This harrowing and brutally honest account from Linda Jones about how she and husband Tony were affected by Danielle's murder was written in 2002.

"Her disappearance has been a life-changing event which my family and I will never really come to terms with and I doubt whether things will ever become normal for us again.

"When Danielle first went missing it was totally unthinkable that she was dead. For the first couple of weeks I couldn't go to sleep, I wouldn't leave home and we didn't lock the front door in case Danielle returned.

"It all seemed like a bad dream, it wasn't real, it wasn't happening to us. I think after a couple of weeks without any news I knew she wouldn't be coming home. It took a long time for Tony to say that Danielle would not be coming home.

"We are both angry and those feelings of anger sometimes bubble up and cause turmoil in our relationship. The whole thing has knocked the stuffing out of us."

Campbell, who pleaded not guilty to murder, was put on trial at Chelmsford Crown Court in 2002.

The jury though would find him guilty and he was later sentenced to a life term, with a minimum of 20 years to be served before he would be eligible for parole.

But even after he was jailed Campbell, now 59, steadfastly refused to share the whereabouts of Danielle's body.

The search at the time of her disappearance was extensive.

Involving more than 900 officers and support staff in 2001 and 2002, 1,500 different sites were searched and tonnes of earth were lifted and sifted.

But despite the investigation bill reaching £1.7m, nothing was found.

We now know that one possible lead was not followed up.

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Media captionDanielle Jones: Garages searched in a bid to find body

It was revealed only this week, when Essex Police invited the media to a Monday morning press conference.

The force refused to say what it was to do with, merely there had been a "significant development".

This "development" included an admission – that police had received "non-specific information" about one set of garages in Stifford Clays back in 2001, but no search was carried out.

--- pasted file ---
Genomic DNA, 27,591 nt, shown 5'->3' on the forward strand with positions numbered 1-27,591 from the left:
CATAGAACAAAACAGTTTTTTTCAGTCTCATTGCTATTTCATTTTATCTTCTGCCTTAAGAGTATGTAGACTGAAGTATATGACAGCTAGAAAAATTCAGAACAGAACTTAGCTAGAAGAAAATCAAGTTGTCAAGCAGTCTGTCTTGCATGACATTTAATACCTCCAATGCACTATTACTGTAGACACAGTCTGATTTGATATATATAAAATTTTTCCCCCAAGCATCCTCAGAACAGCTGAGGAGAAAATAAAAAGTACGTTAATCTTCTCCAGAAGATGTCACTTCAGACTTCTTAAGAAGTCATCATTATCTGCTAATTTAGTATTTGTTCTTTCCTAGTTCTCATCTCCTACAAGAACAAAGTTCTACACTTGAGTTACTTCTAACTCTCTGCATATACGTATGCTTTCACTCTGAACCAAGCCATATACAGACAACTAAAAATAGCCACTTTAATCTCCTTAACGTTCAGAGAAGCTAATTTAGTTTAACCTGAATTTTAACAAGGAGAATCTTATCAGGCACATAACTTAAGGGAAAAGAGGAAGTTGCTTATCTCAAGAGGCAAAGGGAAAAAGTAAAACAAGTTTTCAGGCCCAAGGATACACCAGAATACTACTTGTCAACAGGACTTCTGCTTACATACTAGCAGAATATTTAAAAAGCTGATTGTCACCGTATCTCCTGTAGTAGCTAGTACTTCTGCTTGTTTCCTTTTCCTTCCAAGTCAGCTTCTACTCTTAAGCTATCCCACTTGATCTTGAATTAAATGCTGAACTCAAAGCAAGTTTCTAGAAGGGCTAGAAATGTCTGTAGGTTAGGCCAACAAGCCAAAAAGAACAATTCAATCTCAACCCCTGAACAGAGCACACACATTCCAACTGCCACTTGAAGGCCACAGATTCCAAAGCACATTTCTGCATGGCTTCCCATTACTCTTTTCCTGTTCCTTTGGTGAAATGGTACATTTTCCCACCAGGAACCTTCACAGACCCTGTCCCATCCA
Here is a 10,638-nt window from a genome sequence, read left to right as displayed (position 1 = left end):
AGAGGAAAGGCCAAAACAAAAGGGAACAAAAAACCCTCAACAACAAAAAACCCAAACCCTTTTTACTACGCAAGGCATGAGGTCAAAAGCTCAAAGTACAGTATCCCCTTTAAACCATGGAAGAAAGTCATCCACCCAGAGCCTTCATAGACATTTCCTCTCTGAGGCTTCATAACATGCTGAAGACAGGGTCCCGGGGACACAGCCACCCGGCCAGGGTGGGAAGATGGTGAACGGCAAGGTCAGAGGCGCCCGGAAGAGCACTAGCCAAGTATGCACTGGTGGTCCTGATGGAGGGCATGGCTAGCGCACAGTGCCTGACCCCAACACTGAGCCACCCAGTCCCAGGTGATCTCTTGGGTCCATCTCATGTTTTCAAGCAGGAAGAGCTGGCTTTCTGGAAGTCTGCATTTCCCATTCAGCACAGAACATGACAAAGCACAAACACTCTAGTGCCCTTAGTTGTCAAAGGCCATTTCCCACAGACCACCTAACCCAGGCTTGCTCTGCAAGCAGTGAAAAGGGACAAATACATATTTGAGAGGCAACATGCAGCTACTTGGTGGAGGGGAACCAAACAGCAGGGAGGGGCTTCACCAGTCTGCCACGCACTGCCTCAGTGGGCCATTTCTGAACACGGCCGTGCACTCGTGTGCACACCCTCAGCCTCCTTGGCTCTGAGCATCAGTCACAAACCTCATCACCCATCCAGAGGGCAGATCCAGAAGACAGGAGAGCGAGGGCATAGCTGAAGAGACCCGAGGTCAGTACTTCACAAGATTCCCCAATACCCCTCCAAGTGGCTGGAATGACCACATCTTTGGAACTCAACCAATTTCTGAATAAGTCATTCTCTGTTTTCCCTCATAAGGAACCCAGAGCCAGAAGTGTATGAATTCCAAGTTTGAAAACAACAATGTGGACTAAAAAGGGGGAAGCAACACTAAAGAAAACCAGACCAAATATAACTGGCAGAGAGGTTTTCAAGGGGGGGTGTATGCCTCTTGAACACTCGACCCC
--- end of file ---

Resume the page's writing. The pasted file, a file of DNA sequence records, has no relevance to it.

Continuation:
Interest was piqued in February this year, when a member of the public told police of "unusual activity" at the site, which is just six miles (10km) from Danielle's home.

Her parents Linda and Tony Jones, who visited the garage site on Monday, voiced their hope that the search might bring answers as to what happened to Danielle 16 years ago.

Then, just two days after the search started, Assistant Chief Constable Steve Worron said he was confident Danielle was not beneath the main plot being searched.

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Laurence Cawley

"A thorough search was conducted on the base which formed the focus of our work yesterday," he said on Wednesday, adding: "I am confident that Danielle's body is not there."

"I am, however, committed to ensuring that we satisfy ourselves before leaving the area that there is nothing concealed under any of the bases indicated within the information received in February.

"Danielle's family have been updated on this development and we continue to work with them.

"This case is not closed. It will remain open until Danielle's body is found and she is returned to her family.

"The one person who knows where her body is still refuses to tell police or her family.

"Stuart Campbell could end the last 16 years of pain for Linda and Tony and tell them where their daughter is."

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McCourt family

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Helen McCourt disappeared near her home in Billinge on 9 February 1988

Many feel killers who do not assist police in bringing a full resolution to cases such as that of Danielle's should not be granted parole.

One of them, unsurprisingly, is Mrs Jones herself, who is a supporter of Helen's Law.

Helen's Law is named after Helen McCourt – who was murdered on Merseyside in 1988. Her body has never been found.

Her mother Marie has offered her support to the Jones family.

She said the Jones family had endured "terrible torment" in not knowing where Danielle's body lies.

"I think for Linda and Tony at this moment in time, all they want is to have Danielle back in the fold of her family, where they can arrange to give her a proper and decent burial," Mrs McCourt said.

Original Article